The tears would often start in the late afternoon or early morning.
Often, they were accompanied by complaints of a headache, chest pains or tummy trouble. Almost always, the routine would end with a plaintive plea: Can I not go to school?
After the novelty of starting Primary 1 wore off earlier last month, my daughter began struggling with the reality of formal schooling.
Her resistance caught my husband and me off guard.
Our older son, who is less sociable and more inclined to space out, had adapted to school with relative ease when he hopped onto the academic ladder three years ago. So we were expecting an even more painless transition for our daughter.
She had never had problems adjusting to a new environment and got on well with her friends and teachers in kindergarten.
Besides, a few of her close friends are in the same school, so we assumed the familiar faces would help dispel any fears. But she started exhibiting classic symptoms of school anxiety after the first week.
Most of the causes were easy to identify. For starters, she missed her kindergarten friends dearly and the longer school hours were taking a toll on her. She dragged herself up with great difficulty each morning despite going to bed earlier and, by the afternoon, was often listless and cranky.
A girl sitting near her in class wasn’t making things easy for her either. The form teacher made some changes to the seating arrangement midway through the first week, and my daughter came back from school one day more glum than usual.
When I finally managed to coax the details from her, the dam broke.
The girl liked to flop herself onto my daughter’s desk, often while she was in the middle of writing or reading something. Once, when my daughter protested, she mimicked her and called her names.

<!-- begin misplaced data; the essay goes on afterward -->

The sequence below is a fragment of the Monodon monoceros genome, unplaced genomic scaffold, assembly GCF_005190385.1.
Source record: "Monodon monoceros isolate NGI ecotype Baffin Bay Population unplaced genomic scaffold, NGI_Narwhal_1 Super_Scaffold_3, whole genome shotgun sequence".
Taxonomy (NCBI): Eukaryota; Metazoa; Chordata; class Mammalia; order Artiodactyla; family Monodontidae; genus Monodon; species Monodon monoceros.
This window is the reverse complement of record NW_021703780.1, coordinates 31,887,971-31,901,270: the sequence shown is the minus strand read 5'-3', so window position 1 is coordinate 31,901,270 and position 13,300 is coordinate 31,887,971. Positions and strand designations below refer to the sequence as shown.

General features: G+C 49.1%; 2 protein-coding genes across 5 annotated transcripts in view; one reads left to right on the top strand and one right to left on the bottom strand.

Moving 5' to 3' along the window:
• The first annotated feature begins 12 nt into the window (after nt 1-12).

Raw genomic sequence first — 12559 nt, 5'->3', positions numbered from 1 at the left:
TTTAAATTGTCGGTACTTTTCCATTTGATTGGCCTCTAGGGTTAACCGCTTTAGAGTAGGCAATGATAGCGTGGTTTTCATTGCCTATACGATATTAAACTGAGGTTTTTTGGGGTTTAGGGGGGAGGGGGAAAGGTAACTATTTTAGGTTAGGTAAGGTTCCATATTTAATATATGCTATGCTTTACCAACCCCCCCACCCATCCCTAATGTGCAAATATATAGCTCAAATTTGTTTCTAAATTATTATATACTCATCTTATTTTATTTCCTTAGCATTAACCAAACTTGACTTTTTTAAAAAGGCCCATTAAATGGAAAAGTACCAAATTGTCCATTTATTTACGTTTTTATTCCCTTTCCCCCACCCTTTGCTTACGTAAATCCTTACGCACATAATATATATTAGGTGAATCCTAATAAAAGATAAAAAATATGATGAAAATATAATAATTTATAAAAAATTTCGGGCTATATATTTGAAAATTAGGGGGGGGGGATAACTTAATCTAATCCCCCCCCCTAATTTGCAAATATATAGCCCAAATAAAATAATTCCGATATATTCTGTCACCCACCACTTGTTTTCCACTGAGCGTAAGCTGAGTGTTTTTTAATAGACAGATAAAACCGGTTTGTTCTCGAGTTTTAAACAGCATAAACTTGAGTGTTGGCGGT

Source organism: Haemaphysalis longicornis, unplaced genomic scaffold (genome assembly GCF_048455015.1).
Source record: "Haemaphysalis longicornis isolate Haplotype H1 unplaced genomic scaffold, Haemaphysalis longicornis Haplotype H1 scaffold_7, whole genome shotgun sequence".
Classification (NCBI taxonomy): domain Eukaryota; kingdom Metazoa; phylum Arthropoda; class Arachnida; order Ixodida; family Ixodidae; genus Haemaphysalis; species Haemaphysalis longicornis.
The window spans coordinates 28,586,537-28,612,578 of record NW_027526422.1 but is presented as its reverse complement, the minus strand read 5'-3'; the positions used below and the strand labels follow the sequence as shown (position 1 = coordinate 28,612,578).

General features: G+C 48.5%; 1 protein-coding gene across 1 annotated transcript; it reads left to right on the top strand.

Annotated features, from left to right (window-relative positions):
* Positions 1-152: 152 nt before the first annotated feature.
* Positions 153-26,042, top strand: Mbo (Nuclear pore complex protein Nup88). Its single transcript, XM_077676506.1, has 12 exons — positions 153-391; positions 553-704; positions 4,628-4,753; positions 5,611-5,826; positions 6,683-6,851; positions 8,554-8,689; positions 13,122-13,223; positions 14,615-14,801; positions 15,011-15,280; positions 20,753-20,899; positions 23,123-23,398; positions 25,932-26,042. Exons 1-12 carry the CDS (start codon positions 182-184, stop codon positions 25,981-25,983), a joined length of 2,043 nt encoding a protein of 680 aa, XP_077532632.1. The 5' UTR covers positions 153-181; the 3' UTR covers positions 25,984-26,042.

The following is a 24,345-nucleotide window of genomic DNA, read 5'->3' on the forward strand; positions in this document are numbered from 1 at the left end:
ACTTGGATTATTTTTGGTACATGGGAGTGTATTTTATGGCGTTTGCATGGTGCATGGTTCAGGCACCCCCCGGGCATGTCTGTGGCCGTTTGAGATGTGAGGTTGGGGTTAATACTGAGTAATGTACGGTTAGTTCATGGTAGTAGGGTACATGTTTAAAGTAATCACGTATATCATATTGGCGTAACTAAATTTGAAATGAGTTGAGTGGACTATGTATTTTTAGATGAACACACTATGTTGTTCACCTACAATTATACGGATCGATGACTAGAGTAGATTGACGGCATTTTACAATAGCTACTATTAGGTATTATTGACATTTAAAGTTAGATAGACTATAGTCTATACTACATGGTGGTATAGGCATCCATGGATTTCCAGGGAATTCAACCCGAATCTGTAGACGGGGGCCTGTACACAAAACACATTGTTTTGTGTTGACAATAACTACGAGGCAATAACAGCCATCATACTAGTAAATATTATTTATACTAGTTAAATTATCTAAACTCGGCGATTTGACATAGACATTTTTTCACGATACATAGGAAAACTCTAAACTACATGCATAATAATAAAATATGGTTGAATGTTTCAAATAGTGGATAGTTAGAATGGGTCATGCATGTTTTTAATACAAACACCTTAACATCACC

We discussed things that she could do and say to discourage the classmate’s unsettling behaviour, including alerting the teachers.
“I don’t think she’s being mean on purpose. She’s probably adjusting to the new school routine just like you,” I said, careful not to overreact even as unease crept in.
But things did not improve.
The following week, my daughter reported that her neighbour was helping herself to her stationery because “she said she’s too lazy to take her pencil case out”.
“How did you react?”
“I told her today was the last time I would lend her my pencil and eraser.”
I was glad that my six-year-old was standing up to the girl. “Good. Be polite but firm with her if she’s taking your things without asking.”
The raiding stopped, but the classmate continued to be a source of distraction and frustration.
After two weeks, I asked if she wanted me to speak to her form teacher. I had put this option on hold as I wanted to give both kids time to settle down and see if things would sort themselves out.
As much as it bothered me to see my daughter unhappy, I was wary of acting like the much-derided helicopter or snowplough parent, swooping in right away to bail her out or clear the way for her whenever she faced a hurdle.
She was torn. The classmate’s behaviour bugged her, but she didn’t want to get her into trouble.
“And I don’t want my teacher to think I’m telling tales.”
Next page: How I learned to help my child without saving her